Inelastic Collisions

Perfectly elastic collisions are those in which no kinetic energy is lost in the collision. Macroscopic collisions are generally inelastic and do not conserve kinetic energy, though of course the total energy is conserved as required by the general principle of conservation of energy. The extreme inelastic collision is one in which the colliding objects stick together after the collision, and this case may be analyzed in general terms:

Examples of inelastic collisions

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Collision concepts

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K.E. Lost in Inelastic Collision

In the special case where two objects stick together when they collide, the fraction of the kinetic energy which is lost in the collision is determined by the combination of conservation of energy and conservation of momentum.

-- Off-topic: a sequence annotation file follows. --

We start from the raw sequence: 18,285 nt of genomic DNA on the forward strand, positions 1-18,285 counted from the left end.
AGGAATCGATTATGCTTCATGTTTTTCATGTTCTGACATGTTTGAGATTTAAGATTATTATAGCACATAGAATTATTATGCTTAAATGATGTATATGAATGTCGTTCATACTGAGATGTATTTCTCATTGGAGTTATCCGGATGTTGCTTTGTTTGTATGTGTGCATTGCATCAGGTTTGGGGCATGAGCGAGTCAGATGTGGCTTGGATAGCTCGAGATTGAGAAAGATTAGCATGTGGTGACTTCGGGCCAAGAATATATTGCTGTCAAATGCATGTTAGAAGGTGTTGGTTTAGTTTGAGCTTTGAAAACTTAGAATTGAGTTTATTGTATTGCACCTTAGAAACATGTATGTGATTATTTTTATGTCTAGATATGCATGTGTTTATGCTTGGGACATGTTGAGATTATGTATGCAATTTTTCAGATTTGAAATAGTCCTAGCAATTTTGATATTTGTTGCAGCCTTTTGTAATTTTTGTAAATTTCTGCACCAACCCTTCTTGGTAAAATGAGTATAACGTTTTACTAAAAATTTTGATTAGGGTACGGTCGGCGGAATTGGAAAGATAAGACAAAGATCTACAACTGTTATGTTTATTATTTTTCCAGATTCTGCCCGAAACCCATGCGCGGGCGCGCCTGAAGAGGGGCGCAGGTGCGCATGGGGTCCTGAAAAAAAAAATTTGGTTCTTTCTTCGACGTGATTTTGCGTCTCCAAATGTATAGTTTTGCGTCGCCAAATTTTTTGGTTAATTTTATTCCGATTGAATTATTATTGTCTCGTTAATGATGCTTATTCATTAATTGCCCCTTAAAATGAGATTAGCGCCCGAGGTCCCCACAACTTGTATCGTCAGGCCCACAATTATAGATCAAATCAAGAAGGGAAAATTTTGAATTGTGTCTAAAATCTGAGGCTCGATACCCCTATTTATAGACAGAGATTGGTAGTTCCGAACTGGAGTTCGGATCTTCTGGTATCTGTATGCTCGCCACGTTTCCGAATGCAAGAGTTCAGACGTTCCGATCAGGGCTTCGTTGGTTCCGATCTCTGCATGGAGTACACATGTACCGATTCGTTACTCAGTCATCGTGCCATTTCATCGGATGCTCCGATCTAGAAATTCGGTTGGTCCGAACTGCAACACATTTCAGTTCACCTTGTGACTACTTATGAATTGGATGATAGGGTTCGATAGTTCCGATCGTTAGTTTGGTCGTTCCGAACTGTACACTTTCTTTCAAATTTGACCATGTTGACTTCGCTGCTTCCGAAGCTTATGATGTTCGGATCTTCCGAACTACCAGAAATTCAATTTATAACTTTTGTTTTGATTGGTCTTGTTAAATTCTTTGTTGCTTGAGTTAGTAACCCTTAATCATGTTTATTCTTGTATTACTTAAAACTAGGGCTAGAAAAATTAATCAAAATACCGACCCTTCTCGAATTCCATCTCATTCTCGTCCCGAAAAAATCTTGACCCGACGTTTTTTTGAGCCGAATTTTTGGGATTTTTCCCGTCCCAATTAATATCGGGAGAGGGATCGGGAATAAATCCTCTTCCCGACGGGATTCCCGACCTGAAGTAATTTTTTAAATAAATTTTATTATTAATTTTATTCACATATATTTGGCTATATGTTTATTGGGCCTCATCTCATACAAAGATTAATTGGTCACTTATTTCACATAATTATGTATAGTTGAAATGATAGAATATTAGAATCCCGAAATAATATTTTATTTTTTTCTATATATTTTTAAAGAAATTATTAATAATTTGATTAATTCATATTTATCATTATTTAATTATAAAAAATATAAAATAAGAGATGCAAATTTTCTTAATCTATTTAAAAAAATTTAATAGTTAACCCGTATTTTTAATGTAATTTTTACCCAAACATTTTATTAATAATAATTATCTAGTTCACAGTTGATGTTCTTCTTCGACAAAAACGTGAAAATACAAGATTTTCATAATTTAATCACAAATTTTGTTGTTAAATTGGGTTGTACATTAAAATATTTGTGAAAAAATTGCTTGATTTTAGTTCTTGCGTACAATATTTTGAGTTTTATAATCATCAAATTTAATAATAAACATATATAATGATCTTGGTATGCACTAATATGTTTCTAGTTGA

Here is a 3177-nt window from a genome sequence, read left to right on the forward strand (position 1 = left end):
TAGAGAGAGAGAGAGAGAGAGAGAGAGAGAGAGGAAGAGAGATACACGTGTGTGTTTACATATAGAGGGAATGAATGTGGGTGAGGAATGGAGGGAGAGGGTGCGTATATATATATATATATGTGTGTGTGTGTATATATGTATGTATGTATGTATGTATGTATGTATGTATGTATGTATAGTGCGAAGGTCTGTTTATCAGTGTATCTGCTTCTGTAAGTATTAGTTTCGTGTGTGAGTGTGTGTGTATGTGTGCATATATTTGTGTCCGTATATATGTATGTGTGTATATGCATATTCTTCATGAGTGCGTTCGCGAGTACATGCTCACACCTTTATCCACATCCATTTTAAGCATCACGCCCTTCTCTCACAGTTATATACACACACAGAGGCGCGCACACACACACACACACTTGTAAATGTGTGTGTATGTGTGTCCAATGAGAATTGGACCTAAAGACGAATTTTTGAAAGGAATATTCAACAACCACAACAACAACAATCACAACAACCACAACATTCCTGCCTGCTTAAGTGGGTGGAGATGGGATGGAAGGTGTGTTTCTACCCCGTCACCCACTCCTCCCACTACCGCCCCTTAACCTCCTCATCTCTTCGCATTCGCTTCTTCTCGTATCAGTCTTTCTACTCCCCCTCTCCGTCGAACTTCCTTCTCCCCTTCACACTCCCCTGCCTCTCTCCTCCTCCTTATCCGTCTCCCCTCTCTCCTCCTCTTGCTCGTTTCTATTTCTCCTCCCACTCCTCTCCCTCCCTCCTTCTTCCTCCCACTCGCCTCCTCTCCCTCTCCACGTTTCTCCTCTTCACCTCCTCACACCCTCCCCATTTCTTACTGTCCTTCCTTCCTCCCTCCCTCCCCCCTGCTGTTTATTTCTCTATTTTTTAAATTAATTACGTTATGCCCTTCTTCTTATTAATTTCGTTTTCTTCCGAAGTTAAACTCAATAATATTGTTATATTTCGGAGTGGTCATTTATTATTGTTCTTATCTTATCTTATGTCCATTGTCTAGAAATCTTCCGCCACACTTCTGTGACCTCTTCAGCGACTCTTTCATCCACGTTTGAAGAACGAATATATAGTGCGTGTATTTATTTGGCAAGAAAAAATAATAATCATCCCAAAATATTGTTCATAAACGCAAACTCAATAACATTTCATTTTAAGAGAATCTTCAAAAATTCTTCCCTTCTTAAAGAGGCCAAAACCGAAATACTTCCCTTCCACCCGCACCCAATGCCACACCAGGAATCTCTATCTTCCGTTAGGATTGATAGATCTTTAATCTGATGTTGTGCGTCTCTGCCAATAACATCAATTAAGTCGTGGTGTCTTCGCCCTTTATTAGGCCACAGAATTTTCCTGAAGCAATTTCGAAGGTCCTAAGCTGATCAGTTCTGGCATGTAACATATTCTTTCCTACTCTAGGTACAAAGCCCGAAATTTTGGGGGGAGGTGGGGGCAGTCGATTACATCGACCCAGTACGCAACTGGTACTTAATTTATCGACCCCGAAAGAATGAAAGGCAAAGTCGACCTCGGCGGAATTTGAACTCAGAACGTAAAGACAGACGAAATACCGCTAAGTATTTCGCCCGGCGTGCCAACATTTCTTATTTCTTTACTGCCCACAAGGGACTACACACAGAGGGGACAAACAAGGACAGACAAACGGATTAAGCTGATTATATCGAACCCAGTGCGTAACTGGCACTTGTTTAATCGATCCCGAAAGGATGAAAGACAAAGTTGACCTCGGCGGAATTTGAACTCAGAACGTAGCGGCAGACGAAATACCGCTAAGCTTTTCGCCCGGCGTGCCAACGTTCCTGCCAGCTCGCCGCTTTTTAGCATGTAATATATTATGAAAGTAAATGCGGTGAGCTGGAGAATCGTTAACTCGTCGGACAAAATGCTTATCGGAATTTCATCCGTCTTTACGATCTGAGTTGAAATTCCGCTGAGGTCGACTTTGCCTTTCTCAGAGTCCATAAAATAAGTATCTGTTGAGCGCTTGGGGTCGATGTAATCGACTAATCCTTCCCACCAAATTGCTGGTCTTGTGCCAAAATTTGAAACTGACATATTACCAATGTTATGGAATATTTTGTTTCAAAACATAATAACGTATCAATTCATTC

One of the practical results of this expression is that a large object striking a very small object at rest will lose very little of its kinetic energy. If your car strikes an insect, it is unfortunate for the insect but will not appreciably slow your car. On the other hand, if a small object collides inelastically with a large one, it will lose most of its kinetic energy.

Examples of inelastic collisions

Index

Collision concepts

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Inelastic Collision Examples

Most ordinary collisions are classified as inelastic collisions because some of their kinetic energy is converted to other forms such as internal energy. Links to some examples are provided.

Two-truck collision

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Collision concepts

Inelastic collisions

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